Jerusalem Municipality must provide equal pay to women, rules Labor Court

According to the court, the women worked in the same office along with two other women and two men who all completed the same tasks.

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January 3, 2017 04:39
1 minute read.
The District Court of Jerusalem.

The District Court of Jerusalem. . (photo credit: JERUSALEM MUNICIPALITY)

 
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The National Labor Court on Monday issued a ruling that requires the Jerusalem Municipality to pay two female employees the same as their male counterparts.

Galit Keidar and Daphna Ilouz claimed that during their employment in the municipality’s sanitation department they received less pay than males doing the same job.

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According to the court, the women worked in the same office along with two other women and two men who all completed the same tasks.

The men were considered part of the “garage and transport workers” at the municipality and received additional salary supplements, while the women were considered “management division employees” and as such, received significantly lower salary supplements than their male counterparts.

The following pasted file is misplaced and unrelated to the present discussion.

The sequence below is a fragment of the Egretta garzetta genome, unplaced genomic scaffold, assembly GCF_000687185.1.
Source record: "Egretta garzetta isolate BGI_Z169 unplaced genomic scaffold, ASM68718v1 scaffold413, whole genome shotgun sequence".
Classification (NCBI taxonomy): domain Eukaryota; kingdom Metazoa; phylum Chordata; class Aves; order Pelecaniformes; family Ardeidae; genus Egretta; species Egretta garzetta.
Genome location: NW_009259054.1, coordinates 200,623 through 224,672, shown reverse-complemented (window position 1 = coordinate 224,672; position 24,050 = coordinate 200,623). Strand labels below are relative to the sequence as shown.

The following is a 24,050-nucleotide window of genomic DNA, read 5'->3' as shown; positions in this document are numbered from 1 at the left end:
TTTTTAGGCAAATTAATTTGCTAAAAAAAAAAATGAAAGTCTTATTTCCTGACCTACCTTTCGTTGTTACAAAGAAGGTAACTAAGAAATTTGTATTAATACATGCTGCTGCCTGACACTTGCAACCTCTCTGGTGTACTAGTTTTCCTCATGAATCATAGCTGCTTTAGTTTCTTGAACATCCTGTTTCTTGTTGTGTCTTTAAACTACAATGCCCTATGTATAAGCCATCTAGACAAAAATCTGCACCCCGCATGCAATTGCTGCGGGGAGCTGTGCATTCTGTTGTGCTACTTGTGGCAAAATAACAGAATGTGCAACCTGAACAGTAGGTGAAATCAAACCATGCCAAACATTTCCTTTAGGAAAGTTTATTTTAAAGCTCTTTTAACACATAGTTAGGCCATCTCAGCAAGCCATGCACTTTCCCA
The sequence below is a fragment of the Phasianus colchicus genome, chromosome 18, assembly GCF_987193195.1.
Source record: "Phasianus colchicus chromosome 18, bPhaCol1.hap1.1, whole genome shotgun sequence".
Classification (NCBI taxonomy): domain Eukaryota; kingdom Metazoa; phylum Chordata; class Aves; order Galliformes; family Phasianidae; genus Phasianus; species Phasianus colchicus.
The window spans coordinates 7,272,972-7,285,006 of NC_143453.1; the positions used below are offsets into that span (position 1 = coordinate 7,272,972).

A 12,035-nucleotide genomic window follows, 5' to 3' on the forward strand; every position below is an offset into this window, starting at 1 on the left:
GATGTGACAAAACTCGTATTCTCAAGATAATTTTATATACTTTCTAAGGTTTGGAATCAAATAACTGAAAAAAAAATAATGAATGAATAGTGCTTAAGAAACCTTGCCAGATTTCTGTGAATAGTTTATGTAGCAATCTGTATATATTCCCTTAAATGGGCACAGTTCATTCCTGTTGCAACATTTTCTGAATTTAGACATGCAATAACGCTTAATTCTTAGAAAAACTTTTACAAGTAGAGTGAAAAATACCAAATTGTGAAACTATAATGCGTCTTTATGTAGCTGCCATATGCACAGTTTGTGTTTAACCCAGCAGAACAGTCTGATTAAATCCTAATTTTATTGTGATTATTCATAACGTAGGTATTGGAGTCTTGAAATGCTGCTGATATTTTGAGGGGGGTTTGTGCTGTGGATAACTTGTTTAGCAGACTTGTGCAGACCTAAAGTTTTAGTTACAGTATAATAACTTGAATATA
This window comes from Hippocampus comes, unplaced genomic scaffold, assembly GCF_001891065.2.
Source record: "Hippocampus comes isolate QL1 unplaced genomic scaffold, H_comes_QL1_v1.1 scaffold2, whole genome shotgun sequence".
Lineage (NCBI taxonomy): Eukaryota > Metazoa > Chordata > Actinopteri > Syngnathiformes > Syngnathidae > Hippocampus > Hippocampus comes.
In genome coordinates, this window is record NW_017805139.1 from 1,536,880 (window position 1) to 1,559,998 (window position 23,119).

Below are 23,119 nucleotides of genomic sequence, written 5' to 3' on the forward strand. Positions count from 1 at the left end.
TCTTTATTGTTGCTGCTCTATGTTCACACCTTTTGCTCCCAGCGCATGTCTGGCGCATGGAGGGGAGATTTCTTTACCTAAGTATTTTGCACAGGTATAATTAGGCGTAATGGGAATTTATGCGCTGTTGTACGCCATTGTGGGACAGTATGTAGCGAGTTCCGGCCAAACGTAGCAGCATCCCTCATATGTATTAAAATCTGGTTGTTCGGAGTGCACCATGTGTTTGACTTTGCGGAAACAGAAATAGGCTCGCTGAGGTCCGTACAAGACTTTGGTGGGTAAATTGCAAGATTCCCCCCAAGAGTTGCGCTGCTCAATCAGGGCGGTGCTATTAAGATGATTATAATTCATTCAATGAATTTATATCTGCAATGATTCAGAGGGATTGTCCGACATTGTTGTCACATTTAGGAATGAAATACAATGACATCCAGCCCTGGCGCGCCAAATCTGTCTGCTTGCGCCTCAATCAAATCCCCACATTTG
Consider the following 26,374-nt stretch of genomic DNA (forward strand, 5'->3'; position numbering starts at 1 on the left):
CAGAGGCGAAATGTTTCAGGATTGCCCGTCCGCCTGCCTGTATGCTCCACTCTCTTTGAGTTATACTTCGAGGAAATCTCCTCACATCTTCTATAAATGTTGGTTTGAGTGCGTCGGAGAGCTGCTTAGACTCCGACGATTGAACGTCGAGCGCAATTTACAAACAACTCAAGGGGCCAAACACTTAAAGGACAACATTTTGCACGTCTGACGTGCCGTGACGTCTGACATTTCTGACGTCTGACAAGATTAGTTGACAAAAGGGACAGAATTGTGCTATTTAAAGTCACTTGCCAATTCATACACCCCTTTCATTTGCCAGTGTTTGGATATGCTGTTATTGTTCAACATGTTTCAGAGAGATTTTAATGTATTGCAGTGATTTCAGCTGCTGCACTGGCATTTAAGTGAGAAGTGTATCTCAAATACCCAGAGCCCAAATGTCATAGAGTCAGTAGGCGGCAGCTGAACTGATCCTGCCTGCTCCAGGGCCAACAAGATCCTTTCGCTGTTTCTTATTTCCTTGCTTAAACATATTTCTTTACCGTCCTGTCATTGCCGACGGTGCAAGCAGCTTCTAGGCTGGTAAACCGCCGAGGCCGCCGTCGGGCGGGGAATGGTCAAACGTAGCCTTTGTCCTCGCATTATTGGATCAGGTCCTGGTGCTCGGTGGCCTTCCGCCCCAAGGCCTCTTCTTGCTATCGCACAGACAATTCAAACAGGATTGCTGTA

Keidar and Ilouz initially sued the municipality in a regional court to equalize their pay and benefits to that of their male colleagues, in accordance with the Equal Pay Act of 1996, as well as to receive compensation for gender discrimination under the Equal Employment Opportunities Law of 1988.

The regional court rejected their claim, and as such, the women filed an appeal with the National Labor Court.

The National Court in turn ruled in favor of the two appellants, and ruled that they were entitled to a full comparison of wages, similar to those of their male counterparts.



The court noted in its decision that the Equal Pay Act was “designed to combat head-on the reality where wage gaps between women and men are continuing, widespread, consistent and meaningful.”

The decision further clarified that the mere distribution into groups of female and male workers within the same department “clearly reflects that structural discrimination that the Equal Payment Act was designed to eradicate.”

In addition, the court ruled that the appellants were in fact discriminated against because of their gender and were entitled to compensation from the municipality for damages caused to them as a result – some NIS 75,000.

The municipality was also ordered to pay the court costs of the appeal proceedings totaling some NIS 25,000 per appellant.

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